Androcentric career clock and work demands

assume a wife at home to take care of

everything else

A. Hochschild coined the term “double-shift”:

  • women do one work shift outside the home and one inside
Barriers for women:
  • Hiring practices
  • Promotion practices: glass ceiling or stone floor
  • No facilities in many male-dominated areas
  • Sexual harassment
  • Role conflict
  • Lack of mentors
  • “Queen Bee” syndrome
  • Socialization: fear of success (Horner), man’s work more important
  • Second shift or double shift
  • Salary: 70 cents for $1 earned by men for equivalent work and less qualifications

ex.: man with B.A. earns more than woman with M.A.

Dual Career Couples: increasingly common


  • mutual understanding
  • equality
  • bigger income
  • stimulating


  • time together – sex
  • chores
  • relocation
  • role conflict (women)
  • child care

Comparison with other industrialized countries:

Canada fares badly though better than U.S.

RETIREMENT: result of longer lifespan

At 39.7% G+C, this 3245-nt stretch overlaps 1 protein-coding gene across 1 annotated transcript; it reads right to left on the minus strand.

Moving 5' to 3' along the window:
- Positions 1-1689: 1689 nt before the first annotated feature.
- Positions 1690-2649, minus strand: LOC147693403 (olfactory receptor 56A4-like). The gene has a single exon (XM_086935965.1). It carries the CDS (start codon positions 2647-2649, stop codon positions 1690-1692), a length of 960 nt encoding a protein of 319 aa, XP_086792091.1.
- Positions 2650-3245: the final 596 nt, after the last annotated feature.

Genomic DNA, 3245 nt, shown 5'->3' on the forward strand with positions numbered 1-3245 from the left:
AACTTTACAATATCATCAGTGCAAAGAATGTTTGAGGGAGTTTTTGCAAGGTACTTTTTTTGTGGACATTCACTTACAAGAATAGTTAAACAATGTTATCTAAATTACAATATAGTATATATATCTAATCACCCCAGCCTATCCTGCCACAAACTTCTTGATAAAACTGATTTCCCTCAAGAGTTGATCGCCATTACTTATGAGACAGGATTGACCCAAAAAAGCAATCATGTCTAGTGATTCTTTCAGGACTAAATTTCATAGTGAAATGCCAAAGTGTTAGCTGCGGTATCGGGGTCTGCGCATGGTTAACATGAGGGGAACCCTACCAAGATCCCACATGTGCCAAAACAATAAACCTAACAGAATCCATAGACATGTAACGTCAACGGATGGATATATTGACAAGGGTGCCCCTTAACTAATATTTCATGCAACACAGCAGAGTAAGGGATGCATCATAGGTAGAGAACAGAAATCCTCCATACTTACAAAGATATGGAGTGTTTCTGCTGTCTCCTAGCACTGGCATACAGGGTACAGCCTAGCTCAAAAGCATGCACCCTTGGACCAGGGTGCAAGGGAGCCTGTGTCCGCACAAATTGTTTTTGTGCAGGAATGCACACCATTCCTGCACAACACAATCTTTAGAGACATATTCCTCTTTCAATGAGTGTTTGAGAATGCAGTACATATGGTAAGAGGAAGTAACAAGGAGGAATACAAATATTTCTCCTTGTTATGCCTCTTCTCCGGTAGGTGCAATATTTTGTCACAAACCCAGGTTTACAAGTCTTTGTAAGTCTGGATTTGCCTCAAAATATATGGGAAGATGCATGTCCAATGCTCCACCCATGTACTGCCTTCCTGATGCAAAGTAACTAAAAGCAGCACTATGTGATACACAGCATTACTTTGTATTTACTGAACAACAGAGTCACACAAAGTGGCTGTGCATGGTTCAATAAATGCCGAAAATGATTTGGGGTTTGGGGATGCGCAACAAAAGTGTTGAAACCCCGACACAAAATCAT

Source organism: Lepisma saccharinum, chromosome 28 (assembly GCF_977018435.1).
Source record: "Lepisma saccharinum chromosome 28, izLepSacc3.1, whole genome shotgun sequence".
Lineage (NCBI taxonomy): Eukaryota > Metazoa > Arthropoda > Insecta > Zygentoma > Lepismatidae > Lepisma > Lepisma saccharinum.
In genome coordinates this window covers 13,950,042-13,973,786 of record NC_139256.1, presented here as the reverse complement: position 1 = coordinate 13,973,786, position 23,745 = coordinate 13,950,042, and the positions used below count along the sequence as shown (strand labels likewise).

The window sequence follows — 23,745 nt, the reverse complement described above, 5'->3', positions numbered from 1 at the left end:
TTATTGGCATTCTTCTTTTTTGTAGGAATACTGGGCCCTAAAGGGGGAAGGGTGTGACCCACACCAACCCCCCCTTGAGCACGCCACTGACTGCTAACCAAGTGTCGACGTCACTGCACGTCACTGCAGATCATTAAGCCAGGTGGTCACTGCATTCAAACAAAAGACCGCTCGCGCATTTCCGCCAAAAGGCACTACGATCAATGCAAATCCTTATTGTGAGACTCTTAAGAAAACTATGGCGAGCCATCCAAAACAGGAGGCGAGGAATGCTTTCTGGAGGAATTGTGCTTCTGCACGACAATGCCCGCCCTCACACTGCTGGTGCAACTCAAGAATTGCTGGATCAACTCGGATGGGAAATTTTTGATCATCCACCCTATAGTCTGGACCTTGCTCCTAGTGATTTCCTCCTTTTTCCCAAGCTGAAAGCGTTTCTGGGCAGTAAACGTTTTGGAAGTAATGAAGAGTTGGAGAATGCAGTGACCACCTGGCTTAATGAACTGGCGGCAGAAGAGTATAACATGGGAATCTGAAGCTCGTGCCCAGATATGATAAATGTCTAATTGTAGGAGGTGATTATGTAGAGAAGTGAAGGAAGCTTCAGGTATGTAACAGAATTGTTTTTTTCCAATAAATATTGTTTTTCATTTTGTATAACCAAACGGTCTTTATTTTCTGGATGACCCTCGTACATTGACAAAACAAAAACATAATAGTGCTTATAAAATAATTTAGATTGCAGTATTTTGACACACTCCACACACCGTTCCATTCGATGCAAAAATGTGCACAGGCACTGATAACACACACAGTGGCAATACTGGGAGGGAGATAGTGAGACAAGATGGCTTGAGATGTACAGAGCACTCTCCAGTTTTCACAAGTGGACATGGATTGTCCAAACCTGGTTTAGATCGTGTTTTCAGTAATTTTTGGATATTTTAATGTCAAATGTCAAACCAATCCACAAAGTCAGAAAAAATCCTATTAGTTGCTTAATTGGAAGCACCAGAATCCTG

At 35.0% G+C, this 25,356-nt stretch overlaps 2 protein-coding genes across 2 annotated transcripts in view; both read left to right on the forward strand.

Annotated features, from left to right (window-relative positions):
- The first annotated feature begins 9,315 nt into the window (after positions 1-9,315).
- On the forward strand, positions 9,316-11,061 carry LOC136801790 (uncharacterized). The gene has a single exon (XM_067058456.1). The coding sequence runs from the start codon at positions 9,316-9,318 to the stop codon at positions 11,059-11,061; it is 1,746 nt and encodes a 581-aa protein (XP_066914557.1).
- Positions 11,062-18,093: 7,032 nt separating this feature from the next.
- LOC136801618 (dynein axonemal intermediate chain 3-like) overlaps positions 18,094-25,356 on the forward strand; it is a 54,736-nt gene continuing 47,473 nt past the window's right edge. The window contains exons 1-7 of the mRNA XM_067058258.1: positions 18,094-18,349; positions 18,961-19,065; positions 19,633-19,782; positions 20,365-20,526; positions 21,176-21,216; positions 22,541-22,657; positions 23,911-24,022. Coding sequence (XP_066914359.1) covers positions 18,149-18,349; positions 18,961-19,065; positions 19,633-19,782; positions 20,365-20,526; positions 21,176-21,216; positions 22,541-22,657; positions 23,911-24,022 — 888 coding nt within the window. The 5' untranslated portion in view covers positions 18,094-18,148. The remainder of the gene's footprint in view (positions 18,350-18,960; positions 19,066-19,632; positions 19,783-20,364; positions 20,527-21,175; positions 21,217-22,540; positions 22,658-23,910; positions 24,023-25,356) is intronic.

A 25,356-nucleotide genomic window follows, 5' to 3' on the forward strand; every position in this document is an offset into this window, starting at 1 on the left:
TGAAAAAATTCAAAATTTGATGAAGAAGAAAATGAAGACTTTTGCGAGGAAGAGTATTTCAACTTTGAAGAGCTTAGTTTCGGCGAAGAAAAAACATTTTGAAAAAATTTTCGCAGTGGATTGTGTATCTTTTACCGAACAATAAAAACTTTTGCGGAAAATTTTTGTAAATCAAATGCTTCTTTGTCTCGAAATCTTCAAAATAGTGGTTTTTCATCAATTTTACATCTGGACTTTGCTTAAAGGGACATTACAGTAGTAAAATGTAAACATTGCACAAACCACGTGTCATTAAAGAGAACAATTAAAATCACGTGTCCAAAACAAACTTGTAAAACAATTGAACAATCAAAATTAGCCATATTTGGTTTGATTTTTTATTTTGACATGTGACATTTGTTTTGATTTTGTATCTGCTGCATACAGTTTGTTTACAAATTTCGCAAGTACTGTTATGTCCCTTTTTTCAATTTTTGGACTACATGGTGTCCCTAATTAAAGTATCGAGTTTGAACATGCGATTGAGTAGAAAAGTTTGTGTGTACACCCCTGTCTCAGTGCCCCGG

• Earlier: death ended working
  • Activity vs. disengagement
  • Many work into 80s and 90s: health, SES
  • Incentives for early retirement
  • downsizing
  • second career
  • partial retirement
  • volunteering
  • leisure
  • caring for grandkids or elderly parents or sick adult kids
retirement communities, “RV towns”

Disengagement likely when:

  • widowed
  • poor
  • loss of hearing, vision, mobility
  • disease
Planning for retirement:

In middle age (Havinghurst)

  • hobbies
  • second career
  • finances
  • health

Early retirement likely if:

  • financially OK and in good health
  • poor and sick
Retirement phases (Atchley)
  • Pre-retirement (Havinghurst)
  • Honeymoon
  • Disenchantment: can lead to re-entry to job market or due to health and money problems cause it
  • Reorientation
  • Stability
  • Termination: either through illness/death or reintegration to the work force
Newest issue in retirement:
  • Husbands and wives’ diverging paths, too much ‘togetherness’
  • Also, women usually younger than husbands, continue to work or re-start work after children grown up
  • Over 65s who can’t afford to retire: dependents, mismanagement of funds, unexpected catastrophes, etc.
Reines (professional retirement planner)
  • Stage 1. 55-70: active retirement, spend 70% of pre-retirement expenses. Travel if possible
  • Stage 2. stable: 70-85. Pattern of regular activities, e.g. bridge on Tuesdays, dancing on Fridays, golf on Mondays. Expectations lower, happy. Spend 50% of pre-retirement income
  • Stage 3: limited retirement: 85+. Major risks: loss of health and loss of income